Today there are literally millions of laws (and millions of lawsuits), there are laws covering virtually every field of human endeavor and the number is growing. This growth is not only numerical, it is substantive. As the law grows, it changes because courts are constantly interpreting laws by applying them to particular circumstances. For this reason law has been characterized as a seamless web. What follows is a general framework for understanding the legal system, followed by basic introductions to selected legal areas.
The legal system of the United States is based on the common law of England. Even though the colonies revolted against the British empire, they retained its legal institutions. In fact, the colonists revolted precisely because they believed that their common law rights were being taken away. Today English law is still the law of the land in some states. The California civil code (Section 22.2) states that the "common law of England, so far as it is not repugnant to or inconsistent with the Constitution of the United States, or Constitution or laws of this state, is the rule of decision in all the courts of this state."
The distinguishing features of the common law are that it is based on a system of rights and most of the law is judge-made. Rights are an abstract concept that can be confusing, but the basic idea is straightforward. Rights can be thought of as domains or spheres in which people are free to act without interference. The common law evolved to protect and define this "space." The legal categories that most people are familiar with are common law rights. Property defines the right to possess and own things. Contracts deal with the transfer and exchange of rights. Torts protect rights from accidents and aggression.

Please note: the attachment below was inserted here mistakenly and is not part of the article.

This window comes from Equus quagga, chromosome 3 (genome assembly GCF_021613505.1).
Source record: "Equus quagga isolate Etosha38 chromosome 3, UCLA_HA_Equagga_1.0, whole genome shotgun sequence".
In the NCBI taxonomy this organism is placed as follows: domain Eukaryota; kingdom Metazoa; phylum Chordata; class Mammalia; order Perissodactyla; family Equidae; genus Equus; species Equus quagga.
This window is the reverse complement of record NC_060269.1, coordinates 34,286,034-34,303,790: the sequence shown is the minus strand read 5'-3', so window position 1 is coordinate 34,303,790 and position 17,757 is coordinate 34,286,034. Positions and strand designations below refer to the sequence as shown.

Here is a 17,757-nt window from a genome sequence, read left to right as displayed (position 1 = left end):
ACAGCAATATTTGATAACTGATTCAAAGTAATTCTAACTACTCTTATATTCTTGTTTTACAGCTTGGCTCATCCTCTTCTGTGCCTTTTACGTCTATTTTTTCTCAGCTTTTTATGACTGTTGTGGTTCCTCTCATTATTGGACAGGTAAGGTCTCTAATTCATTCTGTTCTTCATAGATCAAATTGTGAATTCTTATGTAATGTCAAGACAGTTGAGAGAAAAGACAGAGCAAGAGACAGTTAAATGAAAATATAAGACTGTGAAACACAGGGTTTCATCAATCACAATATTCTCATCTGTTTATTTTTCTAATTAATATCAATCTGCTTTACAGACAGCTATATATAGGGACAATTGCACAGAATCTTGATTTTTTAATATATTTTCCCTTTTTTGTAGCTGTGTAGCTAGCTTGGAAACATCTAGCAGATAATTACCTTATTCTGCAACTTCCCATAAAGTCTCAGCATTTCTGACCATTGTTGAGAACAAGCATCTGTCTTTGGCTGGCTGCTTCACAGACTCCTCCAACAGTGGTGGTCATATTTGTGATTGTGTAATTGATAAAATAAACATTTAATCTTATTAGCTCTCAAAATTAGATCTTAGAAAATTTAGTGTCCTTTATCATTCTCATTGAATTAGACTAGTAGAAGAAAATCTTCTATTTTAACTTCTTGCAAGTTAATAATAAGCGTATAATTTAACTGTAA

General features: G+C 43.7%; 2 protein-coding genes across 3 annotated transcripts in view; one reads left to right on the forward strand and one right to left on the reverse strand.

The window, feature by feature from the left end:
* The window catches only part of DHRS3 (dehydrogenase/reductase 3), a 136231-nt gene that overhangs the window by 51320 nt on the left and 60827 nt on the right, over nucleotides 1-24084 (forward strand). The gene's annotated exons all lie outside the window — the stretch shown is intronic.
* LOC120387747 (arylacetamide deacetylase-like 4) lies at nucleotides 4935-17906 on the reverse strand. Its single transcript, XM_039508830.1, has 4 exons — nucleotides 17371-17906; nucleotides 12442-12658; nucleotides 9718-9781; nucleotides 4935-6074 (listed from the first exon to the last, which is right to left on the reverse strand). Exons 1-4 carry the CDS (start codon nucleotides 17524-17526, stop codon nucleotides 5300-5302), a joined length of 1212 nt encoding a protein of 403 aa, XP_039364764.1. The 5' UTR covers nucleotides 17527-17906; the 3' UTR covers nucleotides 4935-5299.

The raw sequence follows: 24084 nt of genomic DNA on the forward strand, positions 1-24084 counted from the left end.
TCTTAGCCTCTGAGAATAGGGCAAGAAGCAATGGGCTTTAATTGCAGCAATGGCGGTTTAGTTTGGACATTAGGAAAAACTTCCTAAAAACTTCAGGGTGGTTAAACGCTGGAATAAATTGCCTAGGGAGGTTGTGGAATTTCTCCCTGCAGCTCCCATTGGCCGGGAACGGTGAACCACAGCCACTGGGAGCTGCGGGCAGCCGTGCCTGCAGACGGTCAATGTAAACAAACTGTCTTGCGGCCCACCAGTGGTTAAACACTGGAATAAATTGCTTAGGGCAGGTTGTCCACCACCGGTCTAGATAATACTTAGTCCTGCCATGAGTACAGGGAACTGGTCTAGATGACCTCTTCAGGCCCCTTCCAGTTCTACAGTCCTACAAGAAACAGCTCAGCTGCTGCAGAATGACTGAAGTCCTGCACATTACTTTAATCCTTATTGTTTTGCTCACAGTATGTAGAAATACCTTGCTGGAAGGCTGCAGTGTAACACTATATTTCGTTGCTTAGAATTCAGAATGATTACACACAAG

The other distinguishing characteristic of the common law is that it is largely unwritten. Judges "create" the law by resolving disputes according to general principles. Thus, decisions reached in cases are very important (that is what is in all those law books) and actually make up most of the law. For example, the common law of nuisance may say that people cannot use their property in a way that unreasonably interferes with the property rights of their neighbors. As the common law developed various uses were deemed to be unreasonable: excessive noise, bizarre smells and barking dogs. Fairly recently courts have been asked to decide whether gigantic Christmas light displays were nuisances, or whether blocking sunlight to a neighbors solar power grid was unreasonable. Thus instead of having a specific rules prohibiting Christmas lights and baying Beagles, a general rule was applied that is flexible enough to cover many different situations.
An early Chief Justice on the Massachusetts Supreme Judicial Court, wrote: "It is one of the great merits and advantages of the common law, that... when the practice and course of business... should cease or change, the common law consists of a few broad and comprehensive principles, founded on reason, natural justice, and enlightened public policy, modified and adapted to the circumstances of all particular cases which fall within it."Norway Plains Co. v. Boston & Maine RR, 67 Mass 263 (1854).
The common law stands in contrast with the civil law systems, which are found throughout Western Europe. These systems are characterized by their reliance on statutes and written rules rather case law. The civil law systems stem from a great collection of laws that was compiled under the Roman Emperor Justinian around 529 A.D. called the Corpus juris civilis. His idea was to codify, or write down all legal rules in a systematic way. This code was a primary source of law until the eighteenth and nineteenth centuries when countries began to promulgate national codes in the Roman tradition. The most famous of these is the Code Civil, or Code Napoleon issued in 1804 in France. The state of Louisiana is unique in the United States because its civil code is largely derived from the Code Napoleon.
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